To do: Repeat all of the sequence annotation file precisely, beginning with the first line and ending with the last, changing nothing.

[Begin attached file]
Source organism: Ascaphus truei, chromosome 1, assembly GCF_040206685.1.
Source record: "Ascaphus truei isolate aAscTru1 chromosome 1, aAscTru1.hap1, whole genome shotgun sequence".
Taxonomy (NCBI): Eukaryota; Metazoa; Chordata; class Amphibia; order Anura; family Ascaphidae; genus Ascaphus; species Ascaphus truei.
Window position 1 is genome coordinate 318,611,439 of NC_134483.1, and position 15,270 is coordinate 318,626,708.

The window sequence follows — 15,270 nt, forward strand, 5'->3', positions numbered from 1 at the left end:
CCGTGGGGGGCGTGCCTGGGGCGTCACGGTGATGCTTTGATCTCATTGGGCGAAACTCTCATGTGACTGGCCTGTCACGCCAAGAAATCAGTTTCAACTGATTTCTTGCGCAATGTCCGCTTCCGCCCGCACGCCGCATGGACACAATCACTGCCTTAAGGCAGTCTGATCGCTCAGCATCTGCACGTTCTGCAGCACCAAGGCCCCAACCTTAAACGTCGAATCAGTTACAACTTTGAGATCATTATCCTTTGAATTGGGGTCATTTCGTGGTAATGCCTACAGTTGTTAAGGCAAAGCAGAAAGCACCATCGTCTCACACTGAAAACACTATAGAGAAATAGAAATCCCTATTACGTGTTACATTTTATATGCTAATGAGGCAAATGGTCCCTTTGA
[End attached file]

Source organism: Ascaphus truei, chromosome 1, assembly GCF_040206685.1.
Source record: "Ascaphus truei isolate aAscTru1 chromosome 1, aAscTru1.hap1, whole genome shotgun sequence".
Taxonomy (NCBI): Eukaryota; Metazoa; Chordata; class Amphibia; order Anura; family Ascaphidae; genus Ascaphus; species Ascaphus truei.
Window position 1 is genome coordinate 318,611,439 of NC_134483.1, and position 15,270 is coordinate 318,626,708.

The window sequence follows — 15,270 nt, forward strand, 5'->3', positions numbered from 1 at the left end:
CCGTGGGGGGCGTGCCTGGGGCGTCACGGTGATGCTTTGATCTCATTGGGCGAAACTCTCATGTGACTGGCCTGTCACGCCAAGAAATCAGTTTCAACTGATTTCTTGCGCAATGTCCGCTTCCGCCCGCACGCCGCATGGACACAATCACTGCCTTAAGGCAGTCTGATCGCTCAGCATCTGCACGTTCTGCAGCACCAAGGCCCCAACCTTAAACGTCGAATCAGTTACAACTTTGAGATCATTATCCTTTGAATTGGGGTCATTTCGTGGTAATGCCTACAGTTGTTAAGGCAAAGCAGAAAGCACCATCGTCTCACACTGAAAACACTATAGAGAAATAGAAATCCCTATTACGTGTTACATTTTATATGCTAATGAGGCAAATGGTCCCTTTGA